HP's Todd Bradley talks about Microsoft's Surface, the company's tablet and smartphone strategy.
Todd Bradley, the executive vice president of HP's Printing and Personal Systems Group, recently said that Microsoft's self-produced Surface tablet isn't competition.
Outside Acer executives who were publicly vocal about the company's opposition against the Surface launch, Bradley's own views aren't surprising, as most Windows 8 partners have either welcomed Microsoft's hardware entry, or shrugged it off just as Bradley has done. But his personal view of the tablet is a little surprising.
"I'd hardly call Surface competition," Bradley said in an interview with IDG Enterprise. "One, very limited distribution. It tends to be slow and a little kludgey as you use it .... It's expensive. Holistically, the press has made a bigger deal out of Surface than what the world has chosen to believe."
Ouch. He goes on to report that HP doesn't plan to enter the consumer tablet market any time in the immediate future. HP will likely enter this space sometime next year, but consumers shouldn't expect to get their hands on anything until just before Christmas 2013. Even more, expect the company to move away from the traditional tablet form factor and focus on convertibles.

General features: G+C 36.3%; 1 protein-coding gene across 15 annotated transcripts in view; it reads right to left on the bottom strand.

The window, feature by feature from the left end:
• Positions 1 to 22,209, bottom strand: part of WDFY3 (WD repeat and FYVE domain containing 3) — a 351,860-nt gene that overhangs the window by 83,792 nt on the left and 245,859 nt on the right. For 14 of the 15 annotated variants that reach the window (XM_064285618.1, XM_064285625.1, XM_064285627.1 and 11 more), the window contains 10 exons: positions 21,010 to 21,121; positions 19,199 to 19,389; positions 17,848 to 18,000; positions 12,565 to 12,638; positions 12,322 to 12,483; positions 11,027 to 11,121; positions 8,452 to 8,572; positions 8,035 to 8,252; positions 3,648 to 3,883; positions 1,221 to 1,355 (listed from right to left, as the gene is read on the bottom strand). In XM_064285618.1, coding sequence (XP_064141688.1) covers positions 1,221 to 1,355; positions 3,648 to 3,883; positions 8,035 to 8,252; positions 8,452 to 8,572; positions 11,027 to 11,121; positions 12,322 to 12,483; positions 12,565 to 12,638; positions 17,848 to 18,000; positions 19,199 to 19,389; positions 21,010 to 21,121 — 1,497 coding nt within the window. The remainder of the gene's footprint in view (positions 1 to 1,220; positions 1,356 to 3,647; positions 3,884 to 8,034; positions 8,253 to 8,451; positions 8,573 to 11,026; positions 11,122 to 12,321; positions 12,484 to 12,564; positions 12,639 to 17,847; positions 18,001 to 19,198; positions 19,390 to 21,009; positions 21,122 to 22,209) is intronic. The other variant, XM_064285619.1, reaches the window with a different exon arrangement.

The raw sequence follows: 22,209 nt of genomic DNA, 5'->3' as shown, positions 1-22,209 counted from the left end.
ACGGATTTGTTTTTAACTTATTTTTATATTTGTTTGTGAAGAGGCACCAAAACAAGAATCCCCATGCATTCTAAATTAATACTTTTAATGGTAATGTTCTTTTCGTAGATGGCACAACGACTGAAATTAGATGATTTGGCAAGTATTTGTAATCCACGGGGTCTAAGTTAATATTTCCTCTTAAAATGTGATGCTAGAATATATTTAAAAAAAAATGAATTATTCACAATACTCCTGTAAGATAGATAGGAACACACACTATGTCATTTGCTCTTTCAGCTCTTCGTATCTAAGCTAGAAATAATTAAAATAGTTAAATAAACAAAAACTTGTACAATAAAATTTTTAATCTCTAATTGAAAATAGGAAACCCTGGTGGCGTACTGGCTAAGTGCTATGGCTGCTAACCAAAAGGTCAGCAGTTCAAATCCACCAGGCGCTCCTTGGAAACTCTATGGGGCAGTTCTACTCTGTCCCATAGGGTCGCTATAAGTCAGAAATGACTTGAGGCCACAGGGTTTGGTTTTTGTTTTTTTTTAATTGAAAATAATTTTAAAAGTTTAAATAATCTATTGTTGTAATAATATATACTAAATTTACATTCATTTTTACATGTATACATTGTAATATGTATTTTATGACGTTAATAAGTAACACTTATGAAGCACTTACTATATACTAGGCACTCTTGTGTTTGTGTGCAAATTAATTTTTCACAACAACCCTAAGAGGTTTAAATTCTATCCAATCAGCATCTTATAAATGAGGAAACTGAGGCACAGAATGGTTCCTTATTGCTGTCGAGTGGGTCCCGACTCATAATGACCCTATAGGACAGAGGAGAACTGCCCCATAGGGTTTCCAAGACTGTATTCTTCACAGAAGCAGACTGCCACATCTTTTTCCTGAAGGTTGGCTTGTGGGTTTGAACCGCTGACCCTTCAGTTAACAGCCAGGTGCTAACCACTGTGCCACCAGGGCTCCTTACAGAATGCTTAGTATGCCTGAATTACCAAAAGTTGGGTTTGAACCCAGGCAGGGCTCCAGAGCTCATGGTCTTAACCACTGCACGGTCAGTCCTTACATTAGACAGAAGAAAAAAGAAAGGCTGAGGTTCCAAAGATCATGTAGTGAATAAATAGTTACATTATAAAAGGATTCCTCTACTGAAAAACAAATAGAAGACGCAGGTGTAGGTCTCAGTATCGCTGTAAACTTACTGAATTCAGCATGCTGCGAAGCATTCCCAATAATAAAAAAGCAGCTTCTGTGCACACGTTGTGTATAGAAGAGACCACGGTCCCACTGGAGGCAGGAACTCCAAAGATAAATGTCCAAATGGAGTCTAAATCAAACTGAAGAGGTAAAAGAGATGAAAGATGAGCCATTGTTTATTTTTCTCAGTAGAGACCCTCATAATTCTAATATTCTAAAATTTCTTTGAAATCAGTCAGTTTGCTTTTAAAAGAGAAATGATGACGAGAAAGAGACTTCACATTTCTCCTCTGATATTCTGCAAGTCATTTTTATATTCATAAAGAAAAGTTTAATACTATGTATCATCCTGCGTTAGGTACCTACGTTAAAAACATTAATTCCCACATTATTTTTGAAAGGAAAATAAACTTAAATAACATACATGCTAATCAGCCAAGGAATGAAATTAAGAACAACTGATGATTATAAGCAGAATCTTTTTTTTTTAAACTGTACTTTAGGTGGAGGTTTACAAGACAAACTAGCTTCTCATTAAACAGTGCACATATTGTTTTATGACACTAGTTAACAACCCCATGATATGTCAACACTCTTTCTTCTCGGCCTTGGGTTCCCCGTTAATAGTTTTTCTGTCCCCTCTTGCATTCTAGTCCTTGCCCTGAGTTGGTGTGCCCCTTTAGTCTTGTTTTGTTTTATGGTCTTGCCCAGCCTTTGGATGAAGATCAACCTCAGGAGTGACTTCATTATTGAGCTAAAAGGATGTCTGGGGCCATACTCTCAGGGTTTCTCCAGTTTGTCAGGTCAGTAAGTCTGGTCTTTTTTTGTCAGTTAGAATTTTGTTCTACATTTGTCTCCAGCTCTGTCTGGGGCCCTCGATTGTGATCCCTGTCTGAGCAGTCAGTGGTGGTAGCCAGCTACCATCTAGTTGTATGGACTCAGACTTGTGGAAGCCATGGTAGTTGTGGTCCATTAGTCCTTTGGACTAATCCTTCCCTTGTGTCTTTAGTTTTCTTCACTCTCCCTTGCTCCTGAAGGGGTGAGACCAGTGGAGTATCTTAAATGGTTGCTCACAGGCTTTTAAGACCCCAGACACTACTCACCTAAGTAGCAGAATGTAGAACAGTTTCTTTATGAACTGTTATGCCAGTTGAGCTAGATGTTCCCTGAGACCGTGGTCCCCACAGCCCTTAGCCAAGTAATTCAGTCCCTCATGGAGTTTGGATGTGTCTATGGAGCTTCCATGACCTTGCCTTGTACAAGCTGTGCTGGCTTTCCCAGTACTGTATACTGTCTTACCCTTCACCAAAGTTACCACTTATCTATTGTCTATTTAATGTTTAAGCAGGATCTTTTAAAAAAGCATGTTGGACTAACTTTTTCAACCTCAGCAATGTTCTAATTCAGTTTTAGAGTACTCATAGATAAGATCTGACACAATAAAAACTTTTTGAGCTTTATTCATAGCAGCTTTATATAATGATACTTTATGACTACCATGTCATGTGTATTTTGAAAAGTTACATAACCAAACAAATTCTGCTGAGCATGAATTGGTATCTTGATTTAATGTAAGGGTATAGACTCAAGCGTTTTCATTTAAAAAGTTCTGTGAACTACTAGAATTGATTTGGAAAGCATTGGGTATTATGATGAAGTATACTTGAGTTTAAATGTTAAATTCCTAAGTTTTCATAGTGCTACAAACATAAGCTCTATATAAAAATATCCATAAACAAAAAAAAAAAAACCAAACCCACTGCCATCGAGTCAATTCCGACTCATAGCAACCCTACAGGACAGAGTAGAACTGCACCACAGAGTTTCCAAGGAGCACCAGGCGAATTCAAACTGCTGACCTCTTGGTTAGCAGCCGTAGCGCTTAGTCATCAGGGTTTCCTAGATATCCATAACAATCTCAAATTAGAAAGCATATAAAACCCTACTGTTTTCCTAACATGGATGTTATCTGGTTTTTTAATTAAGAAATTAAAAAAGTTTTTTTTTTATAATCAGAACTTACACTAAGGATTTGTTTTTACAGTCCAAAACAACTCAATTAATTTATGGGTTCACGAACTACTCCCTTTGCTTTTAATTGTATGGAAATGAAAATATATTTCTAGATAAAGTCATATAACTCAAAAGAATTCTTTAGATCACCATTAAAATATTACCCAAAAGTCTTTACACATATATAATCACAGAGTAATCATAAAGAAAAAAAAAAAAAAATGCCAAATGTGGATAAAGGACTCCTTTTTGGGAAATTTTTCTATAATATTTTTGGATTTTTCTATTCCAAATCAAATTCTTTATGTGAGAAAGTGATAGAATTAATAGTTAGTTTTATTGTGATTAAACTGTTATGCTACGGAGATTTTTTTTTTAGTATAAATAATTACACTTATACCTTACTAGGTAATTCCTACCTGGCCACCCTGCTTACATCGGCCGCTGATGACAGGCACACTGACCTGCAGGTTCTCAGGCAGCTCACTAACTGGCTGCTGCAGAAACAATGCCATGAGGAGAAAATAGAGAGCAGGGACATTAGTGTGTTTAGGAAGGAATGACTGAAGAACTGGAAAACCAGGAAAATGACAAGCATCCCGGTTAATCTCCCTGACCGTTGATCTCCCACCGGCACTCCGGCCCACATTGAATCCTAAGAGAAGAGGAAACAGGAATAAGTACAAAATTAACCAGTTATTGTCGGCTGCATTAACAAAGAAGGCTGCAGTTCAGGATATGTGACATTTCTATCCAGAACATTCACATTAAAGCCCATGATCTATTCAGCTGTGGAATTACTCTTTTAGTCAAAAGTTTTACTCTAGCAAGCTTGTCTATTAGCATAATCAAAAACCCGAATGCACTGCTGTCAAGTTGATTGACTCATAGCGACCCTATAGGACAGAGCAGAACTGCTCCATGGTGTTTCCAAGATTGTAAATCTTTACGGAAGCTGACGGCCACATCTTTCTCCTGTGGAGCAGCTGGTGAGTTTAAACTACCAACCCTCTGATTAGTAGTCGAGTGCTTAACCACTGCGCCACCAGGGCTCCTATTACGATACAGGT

"Whether we go into tablets – there's a whole litany of ARM-based Android, ARM-based Microsoft, there's quite a grid," he said. "We'll be judicious about how we deploy against application availability in the enterprise, consumerization, and price points."
In the meantime, HP is focusing its tablet vision on the enterprise sector. "The Elite Pad is built for the enterprise; it's built on a 16:10 aspect ratio screen so you can view a whole page as opposed to format through a page," he said. "It's focused on backward compatibility of applications, it's focused on the ability to open it and service it, as opposed to return it."
In his interview with CiteWorld, he also talked about HP jumping back into the smartphone sector, acknowledging that it's exceptionally challenging here in North America.
"We have to be in the personal devices business, the personal systems business. There are a number of ways of how are you going to be in the phone business, whether we partner or build, none of that stuff we've decided about," he said.